When Kevin Sutton, the executive director of the Foundation for Homan Square got a glimpse of the original Sears tower, 906 S. Homan Ave., on the company’s historic North Lawndale campus, he looked at all the barren walls and saw a canvas.
“When I first came into this building, I started thinking, ‘This is too much precious wall space, and there are too many community assets [in Homan Square] that need to be shown and shared,’” he said.
Several years later, the historic building was renovated into Nichols Tower, which houses the offices for area nonprofits and the School of Art Institute of Chicago’s (SAIC) North Lawndale campus.
On Oct. 27, the Foundation hosted the opening reception for the new Vertical Gallery permanent exhibition. Artists who live and work in, or have a connection to either North Lawndale or Little Village were asked to create pieces that went up on the flights of stairs leading to the top of the tower. The pieces will be available to view for free to anyone who visits the tower during regular hours.
Vertical Gallery is a collaboration between the Foundation, which works to redevelop the former Sears campus, and Open Center for the Arts, a Little Village art gallery at 2214 S Sacramento Ave. which has done some projects in North Lawndale. J. Omar Magana, the gallery’s executive director who also contributed some of his artwork to the gallery, said that they got involved at Sutton’s request.
“Several artists were invited to present a proposal that was about transformation — how they see the community transform and how their lives have been transformed,” he said.
Magana said that “14 to 15” artists submitted the proposals and they chose seven. Artist Alexie Young lives in North Lawndale and previously organized West Side gallery tours and events, and operated the Art West Gallery in North Lawndale.
Her work takes up two flights of stairs on the sixth and seventh floors. The seventh floor piece, “Where We Live,” shows a community streetscape with abstract figures walking around and looking out the windows. The sixth floor has two paintings, with “Outer Limits of Life” depicting a sensual interaction between two nude figures, painted in reds, yellows, browns and greens, and “Cleanse with Osun” depicting a woman taking a baptism-like dip in a the water.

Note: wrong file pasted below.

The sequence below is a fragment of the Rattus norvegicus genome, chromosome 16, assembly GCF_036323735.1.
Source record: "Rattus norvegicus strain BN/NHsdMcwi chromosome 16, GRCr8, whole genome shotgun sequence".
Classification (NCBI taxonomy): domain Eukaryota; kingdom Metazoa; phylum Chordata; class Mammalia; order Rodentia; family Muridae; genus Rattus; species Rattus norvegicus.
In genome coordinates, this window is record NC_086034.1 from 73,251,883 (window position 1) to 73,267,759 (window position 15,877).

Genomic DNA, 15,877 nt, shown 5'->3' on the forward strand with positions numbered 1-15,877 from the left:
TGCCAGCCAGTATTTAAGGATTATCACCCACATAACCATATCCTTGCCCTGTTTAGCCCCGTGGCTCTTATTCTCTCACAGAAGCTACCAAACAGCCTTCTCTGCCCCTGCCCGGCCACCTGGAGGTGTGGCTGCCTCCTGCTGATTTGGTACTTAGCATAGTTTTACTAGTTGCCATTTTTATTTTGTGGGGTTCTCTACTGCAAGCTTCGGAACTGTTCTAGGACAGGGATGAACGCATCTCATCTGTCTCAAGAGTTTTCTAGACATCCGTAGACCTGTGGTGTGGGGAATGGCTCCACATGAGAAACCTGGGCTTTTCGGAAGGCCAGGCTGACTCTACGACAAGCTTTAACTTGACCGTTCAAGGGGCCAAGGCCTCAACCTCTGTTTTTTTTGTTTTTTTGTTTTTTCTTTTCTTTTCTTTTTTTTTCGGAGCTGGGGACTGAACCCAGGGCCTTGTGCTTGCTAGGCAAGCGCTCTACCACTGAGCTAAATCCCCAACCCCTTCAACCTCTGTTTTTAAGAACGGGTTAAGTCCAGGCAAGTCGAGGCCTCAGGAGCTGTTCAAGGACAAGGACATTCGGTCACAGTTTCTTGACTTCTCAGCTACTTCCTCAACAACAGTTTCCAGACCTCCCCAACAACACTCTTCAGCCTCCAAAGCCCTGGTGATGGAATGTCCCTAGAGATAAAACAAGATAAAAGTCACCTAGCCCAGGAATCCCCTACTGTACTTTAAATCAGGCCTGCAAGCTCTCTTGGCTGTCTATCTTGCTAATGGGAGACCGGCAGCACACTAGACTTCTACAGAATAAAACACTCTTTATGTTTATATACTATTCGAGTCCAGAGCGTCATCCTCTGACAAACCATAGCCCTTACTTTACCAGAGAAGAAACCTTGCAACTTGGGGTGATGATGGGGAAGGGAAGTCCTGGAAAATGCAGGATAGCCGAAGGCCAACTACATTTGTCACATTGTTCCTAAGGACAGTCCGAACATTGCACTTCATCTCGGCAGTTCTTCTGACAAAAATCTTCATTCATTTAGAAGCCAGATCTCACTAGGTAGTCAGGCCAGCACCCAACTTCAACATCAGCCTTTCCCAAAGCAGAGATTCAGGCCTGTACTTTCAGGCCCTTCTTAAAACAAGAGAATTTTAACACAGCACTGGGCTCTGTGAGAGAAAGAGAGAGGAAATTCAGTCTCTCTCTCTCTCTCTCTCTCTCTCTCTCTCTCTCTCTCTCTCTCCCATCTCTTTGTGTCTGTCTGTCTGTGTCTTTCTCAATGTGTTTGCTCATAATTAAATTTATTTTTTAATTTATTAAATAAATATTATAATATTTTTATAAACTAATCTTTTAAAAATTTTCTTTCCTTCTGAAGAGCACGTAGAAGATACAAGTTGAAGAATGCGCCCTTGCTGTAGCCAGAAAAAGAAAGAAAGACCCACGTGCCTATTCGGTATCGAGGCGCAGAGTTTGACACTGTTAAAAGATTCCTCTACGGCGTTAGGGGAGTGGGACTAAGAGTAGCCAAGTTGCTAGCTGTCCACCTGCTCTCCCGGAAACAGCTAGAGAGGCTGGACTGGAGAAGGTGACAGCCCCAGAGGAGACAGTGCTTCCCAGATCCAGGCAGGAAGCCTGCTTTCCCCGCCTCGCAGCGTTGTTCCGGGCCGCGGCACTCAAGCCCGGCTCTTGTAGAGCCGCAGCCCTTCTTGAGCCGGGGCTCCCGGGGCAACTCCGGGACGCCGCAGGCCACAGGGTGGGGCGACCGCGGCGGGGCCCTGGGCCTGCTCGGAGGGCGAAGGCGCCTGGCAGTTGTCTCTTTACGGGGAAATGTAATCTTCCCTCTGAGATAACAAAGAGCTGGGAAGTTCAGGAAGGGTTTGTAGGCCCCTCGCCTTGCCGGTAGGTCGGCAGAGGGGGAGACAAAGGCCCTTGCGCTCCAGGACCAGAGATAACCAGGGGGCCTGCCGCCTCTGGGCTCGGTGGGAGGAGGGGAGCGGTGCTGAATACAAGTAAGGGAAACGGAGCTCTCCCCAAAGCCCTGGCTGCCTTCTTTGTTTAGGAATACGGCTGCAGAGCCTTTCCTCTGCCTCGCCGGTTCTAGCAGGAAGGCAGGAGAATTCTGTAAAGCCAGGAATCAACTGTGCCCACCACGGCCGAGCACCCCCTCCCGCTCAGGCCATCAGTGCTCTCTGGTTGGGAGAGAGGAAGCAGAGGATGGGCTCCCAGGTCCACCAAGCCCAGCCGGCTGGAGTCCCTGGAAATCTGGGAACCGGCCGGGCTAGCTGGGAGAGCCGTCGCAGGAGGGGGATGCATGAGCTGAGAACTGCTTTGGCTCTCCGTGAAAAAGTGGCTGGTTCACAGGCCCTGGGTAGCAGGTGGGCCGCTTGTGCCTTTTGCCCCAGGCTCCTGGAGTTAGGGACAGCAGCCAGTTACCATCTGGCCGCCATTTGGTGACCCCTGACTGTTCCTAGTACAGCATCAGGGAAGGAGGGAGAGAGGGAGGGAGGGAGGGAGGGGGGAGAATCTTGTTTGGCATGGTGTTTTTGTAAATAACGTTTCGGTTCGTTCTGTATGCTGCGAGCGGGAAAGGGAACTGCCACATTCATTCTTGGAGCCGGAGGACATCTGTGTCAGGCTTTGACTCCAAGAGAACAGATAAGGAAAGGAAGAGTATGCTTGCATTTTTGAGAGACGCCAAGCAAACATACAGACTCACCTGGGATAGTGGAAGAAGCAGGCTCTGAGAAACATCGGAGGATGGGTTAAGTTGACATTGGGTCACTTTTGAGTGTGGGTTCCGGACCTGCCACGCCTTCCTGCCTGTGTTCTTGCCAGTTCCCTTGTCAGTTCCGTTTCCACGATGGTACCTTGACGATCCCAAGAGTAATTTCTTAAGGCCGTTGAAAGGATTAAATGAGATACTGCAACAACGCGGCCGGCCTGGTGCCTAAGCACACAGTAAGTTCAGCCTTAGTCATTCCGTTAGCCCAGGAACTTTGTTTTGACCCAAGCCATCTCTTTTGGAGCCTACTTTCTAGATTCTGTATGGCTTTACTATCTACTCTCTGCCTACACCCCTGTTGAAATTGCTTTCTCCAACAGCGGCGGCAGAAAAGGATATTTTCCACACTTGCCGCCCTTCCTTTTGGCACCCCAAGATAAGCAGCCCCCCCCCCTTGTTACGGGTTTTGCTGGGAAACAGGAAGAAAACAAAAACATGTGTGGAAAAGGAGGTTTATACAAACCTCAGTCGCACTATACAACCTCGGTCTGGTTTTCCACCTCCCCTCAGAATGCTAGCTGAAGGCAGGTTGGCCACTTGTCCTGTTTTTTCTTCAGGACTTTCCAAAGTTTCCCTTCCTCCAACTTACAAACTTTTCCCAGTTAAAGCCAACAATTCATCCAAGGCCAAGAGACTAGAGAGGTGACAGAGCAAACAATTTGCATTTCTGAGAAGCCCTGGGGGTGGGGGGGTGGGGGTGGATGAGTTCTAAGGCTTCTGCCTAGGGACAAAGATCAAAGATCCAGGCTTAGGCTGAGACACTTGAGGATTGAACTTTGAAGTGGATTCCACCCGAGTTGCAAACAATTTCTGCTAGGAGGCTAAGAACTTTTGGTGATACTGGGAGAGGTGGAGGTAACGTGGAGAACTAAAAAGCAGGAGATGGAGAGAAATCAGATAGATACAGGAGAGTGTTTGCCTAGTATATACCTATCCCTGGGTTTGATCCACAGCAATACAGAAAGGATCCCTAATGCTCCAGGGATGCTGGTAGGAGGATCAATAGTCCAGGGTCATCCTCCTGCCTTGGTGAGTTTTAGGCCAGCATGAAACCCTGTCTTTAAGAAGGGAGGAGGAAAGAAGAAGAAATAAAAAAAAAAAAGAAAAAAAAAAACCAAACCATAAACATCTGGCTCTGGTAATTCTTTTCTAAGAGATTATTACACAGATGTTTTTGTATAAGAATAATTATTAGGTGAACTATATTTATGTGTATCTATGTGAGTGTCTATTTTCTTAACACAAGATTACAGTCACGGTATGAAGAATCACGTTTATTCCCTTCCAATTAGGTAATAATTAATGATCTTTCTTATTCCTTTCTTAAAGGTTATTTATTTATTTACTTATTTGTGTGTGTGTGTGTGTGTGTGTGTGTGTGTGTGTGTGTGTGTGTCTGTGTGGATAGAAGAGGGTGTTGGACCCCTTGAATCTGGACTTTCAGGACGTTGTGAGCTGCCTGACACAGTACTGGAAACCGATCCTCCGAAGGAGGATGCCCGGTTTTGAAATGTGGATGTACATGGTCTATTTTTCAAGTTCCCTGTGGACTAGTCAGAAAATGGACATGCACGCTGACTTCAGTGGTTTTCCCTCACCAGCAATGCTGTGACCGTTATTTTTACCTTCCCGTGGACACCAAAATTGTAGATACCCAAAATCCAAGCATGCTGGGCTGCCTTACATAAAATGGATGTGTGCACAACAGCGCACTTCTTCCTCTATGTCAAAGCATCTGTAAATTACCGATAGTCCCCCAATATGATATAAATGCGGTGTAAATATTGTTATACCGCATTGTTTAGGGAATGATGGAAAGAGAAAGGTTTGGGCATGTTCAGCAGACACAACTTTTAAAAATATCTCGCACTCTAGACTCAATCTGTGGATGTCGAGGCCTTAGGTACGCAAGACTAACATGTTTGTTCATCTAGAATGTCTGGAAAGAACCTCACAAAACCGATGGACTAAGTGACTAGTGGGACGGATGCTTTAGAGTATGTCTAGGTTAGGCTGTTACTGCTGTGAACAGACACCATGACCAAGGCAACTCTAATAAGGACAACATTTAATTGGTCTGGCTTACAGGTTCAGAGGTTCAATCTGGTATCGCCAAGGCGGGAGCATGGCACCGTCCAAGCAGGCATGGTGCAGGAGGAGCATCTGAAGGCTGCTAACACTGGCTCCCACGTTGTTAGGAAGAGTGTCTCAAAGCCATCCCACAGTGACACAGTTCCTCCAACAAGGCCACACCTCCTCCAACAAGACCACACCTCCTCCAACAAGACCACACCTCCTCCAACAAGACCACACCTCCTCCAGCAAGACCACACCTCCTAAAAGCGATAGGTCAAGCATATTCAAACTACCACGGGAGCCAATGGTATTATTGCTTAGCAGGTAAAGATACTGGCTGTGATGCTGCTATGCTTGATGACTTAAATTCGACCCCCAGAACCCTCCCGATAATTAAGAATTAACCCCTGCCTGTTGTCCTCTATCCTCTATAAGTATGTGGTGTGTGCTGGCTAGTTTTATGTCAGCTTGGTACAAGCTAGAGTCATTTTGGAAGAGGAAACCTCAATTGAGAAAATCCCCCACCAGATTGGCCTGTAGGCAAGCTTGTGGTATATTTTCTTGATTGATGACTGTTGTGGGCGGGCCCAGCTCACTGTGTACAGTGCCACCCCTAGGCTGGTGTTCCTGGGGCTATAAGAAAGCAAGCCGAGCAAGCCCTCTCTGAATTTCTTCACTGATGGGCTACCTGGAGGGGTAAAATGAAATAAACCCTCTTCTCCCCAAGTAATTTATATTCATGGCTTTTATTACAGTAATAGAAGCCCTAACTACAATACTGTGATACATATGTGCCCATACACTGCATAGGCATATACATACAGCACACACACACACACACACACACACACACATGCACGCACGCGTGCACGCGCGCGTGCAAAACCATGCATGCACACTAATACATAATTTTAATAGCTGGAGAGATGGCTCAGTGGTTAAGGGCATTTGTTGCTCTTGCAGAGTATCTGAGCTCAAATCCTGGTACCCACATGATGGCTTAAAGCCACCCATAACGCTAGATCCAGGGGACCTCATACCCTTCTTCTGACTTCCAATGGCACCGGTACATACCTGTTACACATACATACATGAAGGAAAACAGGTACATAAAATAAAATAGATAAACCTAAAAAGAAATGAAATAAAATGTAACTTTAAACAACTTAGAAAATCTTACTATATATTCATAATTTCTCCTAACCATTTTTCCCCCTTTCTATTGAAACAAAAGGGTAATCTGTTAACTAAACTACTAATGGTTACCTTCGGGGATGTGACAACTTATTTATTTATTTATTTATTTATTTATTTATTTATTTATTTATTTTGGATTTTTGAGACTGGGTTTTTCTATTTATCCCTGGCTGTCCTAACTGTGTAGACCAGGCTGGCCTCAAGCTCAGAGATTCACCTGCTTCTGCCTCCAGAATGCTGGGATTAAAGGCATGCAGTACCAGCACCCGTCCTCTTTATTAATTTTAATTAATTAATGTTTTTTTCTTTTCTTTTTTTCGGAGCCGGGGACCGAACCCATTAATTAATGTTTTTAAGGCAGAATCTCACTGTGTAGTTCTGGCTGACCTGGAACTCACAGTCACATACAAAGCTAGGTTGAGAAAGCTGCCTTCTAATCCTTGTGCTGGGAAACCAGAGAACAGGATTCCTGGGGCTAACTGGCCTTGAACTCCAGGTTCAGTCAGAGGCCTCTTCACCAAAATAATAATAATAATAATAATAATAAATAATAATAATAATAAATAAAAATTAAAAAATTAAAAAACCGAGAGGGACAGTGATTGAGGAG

“I tend to paint two women or the masculine/feminine energy,” Young explained. “[With the second painting], you have a woman who’s in the river. There are people who cleanse in the river because of indigenous spirituality.”
Artist Sonja Henderson lives in Pilsen, but she was an artist in residence at SAIC’s North Lawndale campus has conducted mindfulness workshops in the community. She gained national attention after being commissioned to create a memorial to Emmett Till and his mother, Mamie Till Mobley, at Argo High School, a southwest suburban Summit school where Mobley was one of the first Black students. Her piece on the fourth floor, “As Above, So Below,” is a canvass of spiral patterns made of small pieces of various metals – which is meant to show “how society affects the individual, and vice-versa.”
“I let the sprit move me and guide the spirals,” she said. “I was over the moon when I saw how it was presented. I had a completely different vision.”
Jaclyn Jacunski, an artist and SAIC’s director of civic engagement, is one of the artists who had a piece on the second floor. She said that “FROM Here”, which shows a chain-link fence with pieces of colorful plastic, is meant to reimagine the fences that “keep communities apart” as “spaces to play, care and interaction.”
Robbie Harrison-Coleman grew up in North Lawndale and worked on the Sears campus during its last few years of operation. She was one of the attendees who went on the tour during the reception.
“I enjoyed it,” Harris-Coleman said. “We got a lot of great artists in the community. This is where I grew up. These are my roots.”